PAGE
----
A Foreign Ministry spokesman has dismissed the European Union's (EU) criticisms over the execution of a man found guilty of spying for Taiwan, and said he was sentenced after a "just and fair" trial.
Wo Weihan, a 59-year-old medical scientist, was executed on Friday for passing information on the mainland's missile guidance systems to a group linked to intelligence agencies in Taiwan.
The EU has issued a statement, condemning the execution and saying that China had ignored repeated calls by the EU and several of its member states to defer it.
The criticism came after China postponed a meeting with EU leaders because some European countries' leaders had planned to meet with the Dalai Lama.
Ursula Plassnik, foreign minister of Austria - Wo's daughter is a citizen of that country - said the execution should be considered "a premeditated affront by the entire EU".
Foreign Ministry spokesman Qin Gang responded, saying China is "strongly dissatisfied with and opposed to (the accusation)".
In a statement issued on Sunday, Qin asked the EU to correct its mistakes immediately and stop passing remarks and taking actions that tantamount to interfering in China's judiciary's works.
"China is governed by the rule of law, and Wo was a Chinese citizen. Evidence proved his crime The accusation against the Chinese judiciary is a direct interference in China's judicial sovereignty, it tramples the spirit of the rule of law and undermines the basis of healthy development of bilateral talks on human rights," Qin said.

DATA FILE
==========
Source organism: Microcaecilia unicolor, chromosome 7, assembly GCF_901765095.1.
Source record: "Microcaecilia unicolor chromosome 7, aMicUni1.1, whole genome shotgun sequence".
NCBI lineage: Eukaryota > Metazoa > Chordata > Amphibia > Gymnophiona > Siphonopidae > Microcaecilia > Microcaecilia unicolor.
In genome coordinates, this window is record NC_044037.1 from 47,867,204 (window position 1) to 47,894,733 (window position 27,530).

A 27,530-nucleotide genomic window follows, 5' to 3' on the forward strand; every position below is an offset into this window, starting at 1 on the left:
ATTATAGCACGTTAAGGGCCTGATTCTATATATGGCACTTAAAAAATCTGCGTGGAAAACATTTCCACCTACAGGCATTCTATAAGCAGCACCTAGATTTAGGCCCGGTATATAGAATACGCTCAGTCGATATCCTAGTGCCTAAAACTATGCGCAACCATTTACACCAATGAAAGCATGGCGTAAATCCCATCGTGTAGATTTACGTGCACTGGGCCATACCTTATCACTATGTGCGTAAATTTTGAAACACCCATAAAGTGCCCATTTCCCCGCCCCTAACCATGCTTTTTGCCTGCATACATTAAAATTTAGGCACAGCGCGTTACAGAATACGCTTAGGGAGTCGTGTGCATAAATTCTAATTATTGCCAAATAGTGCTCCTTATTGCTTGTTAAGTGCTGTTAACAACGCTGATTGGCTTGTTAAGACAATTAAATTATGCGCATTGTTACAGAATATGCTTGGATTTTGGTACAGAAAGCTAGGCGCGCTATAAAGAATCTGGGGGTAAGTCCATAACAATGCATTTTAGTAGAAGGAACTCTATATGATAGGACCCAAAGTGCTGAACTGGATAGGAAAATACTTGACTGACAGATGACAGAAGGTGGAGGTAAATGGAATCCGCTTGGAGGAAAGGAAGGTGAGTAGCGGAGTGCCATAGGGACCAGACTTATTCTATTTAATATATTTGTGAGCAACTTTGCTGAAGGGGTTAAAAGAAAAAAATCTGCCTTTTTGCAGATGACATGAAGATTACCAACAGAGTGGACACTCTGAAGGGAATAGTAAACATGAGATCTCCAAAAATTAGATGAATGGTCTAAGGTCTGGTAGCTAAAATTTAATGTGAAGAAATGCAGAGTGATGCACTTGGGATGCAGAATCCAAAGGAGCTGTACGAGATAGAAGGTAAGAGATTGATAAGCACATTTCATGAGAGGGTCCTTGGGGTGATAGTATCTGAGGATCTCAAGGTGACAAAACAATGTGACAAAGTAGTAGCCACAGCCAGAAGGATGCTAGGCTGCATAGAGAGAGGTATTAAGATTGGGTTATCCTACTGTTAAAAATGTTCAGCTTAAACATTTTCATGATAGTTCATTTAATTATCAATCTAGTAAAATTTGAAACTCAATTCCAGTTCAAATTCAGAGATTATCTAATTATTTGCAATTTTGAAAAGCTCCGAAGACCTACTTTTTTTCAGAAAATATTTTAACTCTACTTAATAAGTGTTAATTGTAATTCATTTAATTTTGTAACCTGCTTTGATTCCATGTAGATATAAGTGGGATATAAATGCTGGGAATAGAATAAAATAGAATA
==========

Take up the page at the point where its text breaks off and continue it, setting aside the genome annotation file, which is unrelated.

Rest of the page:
On the Dalai Lama controversy, European Commission President Jose Manuel Barroso said he hoped good relations with China would continue.
"We hope that there will be wisdom on the part of China and also on the part of Europe to overcome this problem," he said.
But despite insisting that Sino-EU relations were very important, he told RTL radio on Sunday that European politicians had the right to meet whoever they wanted.
Wu Baiyi, a professor at the Chinese Academy of Social Sciences, reacted to the statement, saying that if Europe wanted to maintain good ties with China, its leaders should have long-term strategic considerations, especially while working together to resolve the global financial crisis.
"Some European politicians should first ask themselves if meeting with the Dalai Lama would help them solve the economic problems."
Wu said China and Europe have a common interest: to resolve the financial crisis. At the G20 summit held in Washington last month, China said it hoped a new global financial system would take shape in which the developing countries would have a greater say.
That proposition is in conformity with the EU's wish to see a multilateral world, Wu said.